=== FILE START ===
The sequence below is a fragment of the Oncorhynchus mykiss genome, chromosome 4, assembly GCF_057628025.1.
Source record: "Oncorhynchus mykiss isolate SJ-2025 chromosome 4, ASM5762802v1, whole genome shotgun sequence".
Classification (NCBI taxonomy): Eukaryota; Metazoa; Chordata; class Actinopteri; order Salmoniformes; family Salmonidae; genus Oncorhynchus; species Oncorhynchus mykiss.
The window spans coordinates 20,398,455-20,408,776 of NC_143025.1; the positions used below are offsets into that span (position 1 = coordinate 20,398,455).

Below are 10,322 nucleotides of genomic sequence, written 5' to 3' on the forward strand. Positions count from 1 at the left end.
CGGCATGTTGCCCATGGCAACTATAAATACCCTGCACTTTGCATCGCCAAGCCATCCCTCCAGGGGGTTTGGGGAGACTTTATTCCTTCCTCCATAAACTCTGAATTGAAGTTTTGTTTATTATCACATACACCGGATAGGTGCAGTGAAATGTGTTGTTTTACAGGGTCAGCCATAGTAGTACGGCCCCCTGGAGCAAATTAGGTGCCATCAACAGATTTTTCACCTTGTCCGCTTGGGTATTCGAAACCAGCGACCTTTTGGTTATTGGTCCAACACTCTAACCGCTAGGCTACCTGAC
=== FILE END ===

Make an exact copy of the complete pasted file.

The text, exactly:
The sequence below is a fragment of the Oncorhynchus mykiss genome, chromosome 4, assembly GCF_057628025.1.
Source record: "Oncorhynchus mykiss isolate SJ-2025 chromosome 4, ASM5762802v1, whole genome shotgun sequence".
Classification (NCBI taxonomy): Eukaryota; Metazoa; Chordata; class Actinopteri; order Salmoniformes; family Salmonidae; genus Oncorhynchus; species Oncorhynchus mykiss.
The window spans coordinates 20,398,455-20,408,776 of NC_143025.1; the positions used below are offsets into that span (position 1 = coordinate 20,398,455).

Below are 10,322 nucleotides of genomic sequence, written 5' to 3' on the forward strand. Positions count from 1 at the left end.
CGGCATGTTGCCCATGGCAACTATAAATACCCTGCACTTTGCATCGCCAAGCCATCCCTCCAGGGGGTTTGGGGAGACTTTATTCCTTCCTCCATAAACTCTGAATTGAAGTTTTGTTTATTATCACATACACCGGATAGGTGCAGTGAAATGTGTTGTTTTACAGGGTCAGCCATAGTAGTACGGCCCCCTGGAGCAAATTAGGTGCCATCAACAGATTTTTCACCTTGTCCGCTTGGGTATTCGAAACCAGCGACCTTTTGGTTATTGGTCCAACACTCTAACCGCTAGGCTACCTGAC